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Feature article published in The Independent, as it appeared in the Independent’s website prior to the newspaper's sale to Northumberland News in 2007.

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February 9, 2000

Success takes area family on the road again

Cross-country tour includes home stop for award-winning Wilkinsons

At bottom of page, the Wilkinsons share a moment with long-time friend Rick Kevan, a Belleville DJ who has helped promote their career. From left, Steve Wilkinson, Kevan, Tyler Wilkinson, and Amanda Wilkinson.

Special to The Independent

Steve, Tyler, and Amanda Wilkinson have plenty to smile about these days. After leaving Trenton only three short years ago, the father-son-daughter trio is now regarded as one of Canada's most successful country music acts.    

On the brink of international acclaim, their story unfolds like a long and winding country road. Belleville-born Steve Wilkinson worked as a carpenter and freelanced as a songwriter for several Canadian artists. Amanda, 18, and Tyler, 16, remember that singing was something the family did for fun around the kitchen table and summer campfires.

Relatives always asked Steve to bring his guitar to family gatherings, which, he recalls, soon evolved into performing at weddings and anniversaries. "Then about 10 years ago we began getting paid to do fairs and festivals; (that's) the point I figure we truly went professional. It was a growth experience where we learned how to be onstage and project to an audience."

Steve regards the Wilkinsons' style as an amalgamation of all their musical influences. They were inspired by The Everly Brothers, the Carters' 'hill music', Jim Reeves, even the Beatles. At seven, Amanda adored Dolly Parton and her song, Coat of Many Colours. "We've sort of grabbed little pieces of a lot of different sounds, which has helped to make our own style so unique," Steve explains.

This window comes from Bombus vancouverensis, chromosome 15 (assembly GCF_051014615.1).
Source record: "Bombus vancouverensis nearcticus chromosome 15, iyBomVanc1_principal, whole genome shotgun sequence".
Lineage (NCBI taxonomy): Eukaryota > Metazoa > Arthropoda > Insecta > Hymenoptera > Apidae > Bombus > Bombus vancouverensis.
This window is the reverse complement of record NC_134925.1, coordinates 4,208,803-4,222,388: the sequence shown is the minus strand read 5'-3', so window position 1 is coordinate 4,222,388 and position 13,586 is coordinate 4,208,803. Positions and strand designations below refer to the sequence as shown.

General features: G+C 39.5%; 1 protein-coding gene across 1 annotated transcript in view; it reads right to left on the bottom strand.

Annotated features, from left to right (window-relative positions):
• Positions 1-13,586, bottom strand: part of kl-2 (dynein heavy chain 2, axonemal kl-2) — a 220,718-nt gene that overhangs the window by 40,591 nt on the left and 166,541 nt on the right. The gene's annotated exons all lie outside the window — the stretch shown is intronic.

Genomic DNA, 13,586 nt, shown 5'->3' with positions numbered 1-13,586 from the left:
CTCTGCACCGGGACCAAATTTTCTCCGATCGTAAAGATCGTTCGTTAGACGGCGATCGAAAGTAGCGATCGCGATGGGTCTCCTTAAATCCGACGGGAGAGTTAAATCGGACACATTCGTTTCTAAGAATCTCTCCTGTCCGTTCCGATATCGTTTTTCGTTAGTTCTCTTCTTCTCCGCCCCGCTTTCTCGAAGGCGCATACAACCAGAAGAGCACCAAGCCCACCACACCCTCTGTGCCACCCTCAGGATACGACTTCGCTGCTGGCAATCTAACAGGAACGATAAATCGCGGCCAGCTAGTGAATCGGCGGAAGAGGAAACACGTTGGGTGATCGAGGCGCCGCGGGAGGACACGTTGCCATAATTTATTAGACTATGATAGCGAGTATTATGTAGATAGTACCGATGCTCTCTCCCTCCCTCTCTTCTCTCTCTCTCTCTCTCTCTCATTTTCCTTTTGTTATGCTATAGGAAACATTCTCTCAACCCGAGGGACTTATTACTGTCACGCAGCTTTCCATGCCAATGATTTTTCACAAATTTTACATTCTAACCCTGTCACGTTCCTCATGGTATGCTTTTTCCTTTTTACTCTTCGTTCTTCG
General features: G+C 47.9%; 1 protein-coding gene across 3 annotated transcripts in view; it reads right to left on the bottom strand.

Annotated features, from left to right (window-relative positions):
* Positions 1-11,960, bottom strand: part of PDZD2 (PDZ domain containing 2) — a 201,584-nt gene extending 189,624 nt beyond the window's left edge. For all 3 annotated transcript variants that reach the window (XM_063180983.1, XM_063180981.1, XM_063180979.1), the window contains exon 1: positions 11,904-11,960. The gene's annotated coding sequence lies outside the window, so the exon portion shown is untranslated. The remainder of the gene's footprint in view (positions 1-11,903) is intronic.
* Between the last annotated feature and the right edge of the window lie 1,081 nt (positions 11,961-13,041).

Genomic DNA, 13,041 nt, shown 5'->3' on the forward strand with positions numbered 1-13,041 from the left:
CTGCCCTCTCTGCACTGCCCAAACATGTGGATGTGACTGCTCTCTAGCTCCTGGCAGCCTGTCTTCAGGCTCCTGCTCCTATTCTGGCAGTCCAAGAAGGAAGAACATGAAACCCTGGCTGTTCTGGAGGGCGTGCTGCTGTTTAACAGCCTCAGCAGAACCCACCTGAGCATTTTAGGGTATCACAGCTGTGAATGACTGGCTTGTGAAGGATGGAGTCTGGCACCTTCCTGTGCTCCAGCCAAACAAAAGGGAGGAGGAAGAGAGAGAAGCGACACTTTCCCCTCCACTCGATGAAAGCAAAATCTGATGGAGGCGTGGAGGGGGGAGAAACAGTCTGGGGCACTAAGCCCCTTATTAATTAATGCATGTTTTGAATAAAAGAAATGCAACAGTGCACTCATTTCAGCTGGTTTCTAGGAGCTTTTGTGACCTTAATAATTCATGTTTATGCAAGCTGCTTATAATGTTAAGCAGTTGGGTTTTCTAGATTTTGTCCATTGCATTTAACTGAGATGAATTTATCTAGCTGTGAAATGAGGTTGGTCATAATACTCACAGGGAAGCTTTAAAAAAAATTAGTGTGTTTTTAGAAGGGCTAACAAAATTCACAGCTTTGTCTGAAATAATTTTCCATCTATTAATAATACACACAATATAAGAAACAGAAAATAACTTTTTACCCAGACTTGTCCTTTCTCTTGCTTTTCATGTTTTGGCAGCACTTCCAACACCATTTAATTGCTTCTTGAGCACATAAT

The resulting, finely honed lyrics and upbeat music turned The Wilkinsons into a winning combination. Soon they took to the Grand Ole Opry stage, where their appearances bristled with energy. The trio moved to Nashville in 1997 and landed a recording contract within two weeks.

Listeners found it hard to ignore Steve's heart-humble lyrics, Amanda's bayou-spiced, coming- of-age, lead vocals reminiscent of a young Linda Ronstadt. Tyler's sturdy back-up and occasional solo gave the trio its sharp finished corners. The icing on this cake is the family's bang-on harmonies. So there's little wonder that their giant debut album, Nothing But Love , is chock-full of A-and-B-side-quality songs. Under siege by major record company suitors at the time, they signed with Giant because of the label's willingness to let them represent themselves as sincerely as their values-oriented music - as a family.

They've certainly made a super jump to stardom, taking home five of six Canadian Country Music awards for 1999, including Album of the Year, Nothing But Love debut, Group of the Year, and Single of the Year (#1 hit 26¢).

"We were totally overwhelmed, because we thought our only good shot was for the Horizon Award for Newcomers," Steve recalls. "We couldn't believe winning best single. The night just got crazier, award after award. If you ever see a tape of the show, that's not pretend shock and surprise on our faces, it's the genuine thing."